November 17, 2013

Medicaid Expansion: States Under Duress

Robert Graboyes

Senior Research Fellow
Summary

In 2012, the U.S. Supreme Court ruled that the federal government could not use federal pursestrings to coerce states into expanding Medicaid. But that ruling left intact a different form of coercion that Virginia and other states now face.

In 2012, the U.S. Supreme Court ruled that the federal government could not use federal pursestrings to coerce states into expanding Medicaid. But that ruling left intact a different form of coercion that Virginia and other states now face.

The Affordable Care Act, otherwise known as Obamacare, instructed the states to expand Medicaid eligibility to include residents living at up to 133 percent of the federal poverty level (FPL) — effectively 138 percent after the law’s new method for calculating income is incorporated — or lose all current federal Medicaid funds. In National Federation of Independent Business v. Sebelius, the high court declared that this was unconstitutional. As a result, states can refuse to expand, and the federal government cannot retaliate by withdrawing its existing contribution.

The Supreme Court’s ruling upholding most of Obamacare had some unintended and very negative consequences. For example, in states that now refuse to expand Medicaid (and thus avoid the significant financial risks that come with Medicaid expansion), some residents may be left in a health insurance no-man’s land.

A Virginia couple with two children is below the federal poverty line if their combined income is less than $23,550 per year. As of 2013, this family is eligible for Medicaid if their income is below 31 percent of this amount ($0 to $7,300.50).

If Virginia expands Medicaid à la Obamacare, the family will be eligible for the program if their income is under 138 percent of FPL ($0 to $32,499) in 2014. At income levels between 138 and 400 percent ($32,499 to $94,200), they can receive taxpayer subsidies to buy private insurance on the new health insurance exchanges. Above 400 percent ($94,200 and up), they will not be eligible for either.

If Virginia does not agree to the expansion, the family gets Medicaid if they earn between 0 and 31 percent ($7,300.50) of the FPL. If they earn between 100 and 400 percent ($23,550 to $94,200), they get taxpayer subsidies. Above that, they get neither.

Here’s the outrageous part: In this scenario, a family of four earning between $7,300.50 and $23,550 — below the poverty line and earning less than those with access to subsidized insurance prices — also gets nothing.

Suppose a private family insurance policy costs $8,000. If the family earns $7,300, they dare not increase their income by even a dollar, because they will go suddenly from free Medicaid to health insurance that costs more than they earn in total.

Meanwhile, if the family earns $24,000, they will only have to pay $480 for private health insurance, with the remaining $7,520 paid for by the federal government. But if their income drops by $1,000, they will lose the subsidies and will have to pay the full $8,000 themselves. Obamacare turns a bit of bad luck into a large-scale family disaster.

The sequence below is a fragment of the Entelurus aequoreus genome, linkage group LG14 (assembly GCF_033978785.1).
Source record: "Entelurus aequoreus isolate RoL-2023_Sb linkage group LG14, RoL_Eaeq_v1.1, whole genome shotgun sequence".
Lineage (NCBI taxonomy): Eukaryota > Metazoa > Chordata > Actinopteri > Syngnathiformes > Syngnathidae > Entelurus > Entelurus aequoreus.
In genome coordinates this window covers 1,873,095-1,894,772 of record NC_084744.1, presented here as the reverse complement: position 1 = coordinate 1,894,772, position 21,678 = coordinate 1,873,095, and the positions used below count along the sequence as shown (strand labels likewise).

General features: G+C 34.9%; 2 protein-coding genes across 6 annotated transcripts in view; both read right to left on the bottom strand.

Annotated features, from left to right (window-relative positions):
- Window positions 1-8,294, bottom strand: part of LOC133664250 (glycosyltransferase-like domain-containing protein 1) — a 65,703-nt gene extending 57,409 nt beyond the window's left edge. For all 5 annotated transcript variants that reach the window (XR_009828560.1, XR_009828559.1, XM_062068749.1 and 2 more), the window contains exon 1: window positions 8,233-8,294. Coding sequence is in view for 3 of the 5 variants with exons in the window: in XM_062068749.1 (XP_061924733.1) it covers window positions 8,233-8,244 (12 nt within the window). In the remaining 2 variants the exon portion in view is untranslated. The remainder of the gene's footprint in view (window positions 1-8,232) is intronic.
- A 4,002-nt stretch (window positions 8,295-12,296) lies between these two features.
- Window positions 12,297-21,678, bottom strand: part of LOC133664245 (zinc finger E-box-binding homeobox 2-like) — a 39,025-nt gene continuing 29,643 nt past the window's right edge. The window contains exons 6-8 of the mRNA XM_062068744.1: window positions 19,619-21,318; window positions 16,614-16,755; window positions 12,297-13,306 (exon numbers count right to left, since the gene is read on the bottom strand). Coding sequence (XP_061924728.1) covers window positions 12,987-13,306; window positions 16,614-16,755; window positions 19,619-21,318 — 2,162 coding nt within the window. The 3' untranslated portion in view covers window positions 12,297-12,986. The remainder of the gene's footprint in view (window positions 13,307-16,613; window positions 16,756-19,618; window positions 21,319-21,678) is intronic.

It is worth noting that because Obamacare is sending the cost of health insurance through the roof, the reality for families and individuals may be even worse. Its insurance costs are especially heavy for younger people — the people currently struggling to find jobs, raise children and pay off student loans.

Some states have been given the latitude to work out partial-expansion plans to address these concerns, an idea which has been floated in Virginia. But a partial-expansion of Medicaid under the ACA requires federal approval — and there is no guarantee of acquiring such a waiver. Strictly going by the law, Virginia would not have the ability to simply expand Medicaid for the family of four up to 100 percent of the FPL — thus potentially leaving open the coverage gap.

Further, if Virginia turns down the Medicaid expansion, those in the 100 percent to 138 percent income bracket could go onto the health care exchanges and purchase a discounted private insurance plan — which the federal government would subsidize. On the other hand, if Virginia takes the Medicaid expansion, the most realistic option for those in this income group would be Medicaid, as they would become ineligible for the discounted plans in the exchanges.

This suggests another question for Virginia and the other states to raise. For all its good intentions, Medicaid relegates lower-income people to rotten insurance coverage providing rotten care.

So if Washington is going to provide health care, why don’t lower-income Americans deserve the same quality insurance and the same quality care that wealthier people have?

Obamacare aims to add 15 million people to the Medicaid rolls — including some who have had private insurance until now. The bean-counting of expansion dollars ought to be secondary to the real underlying questions: Shall we shovel more people into substandard care? If not, how do we fix things?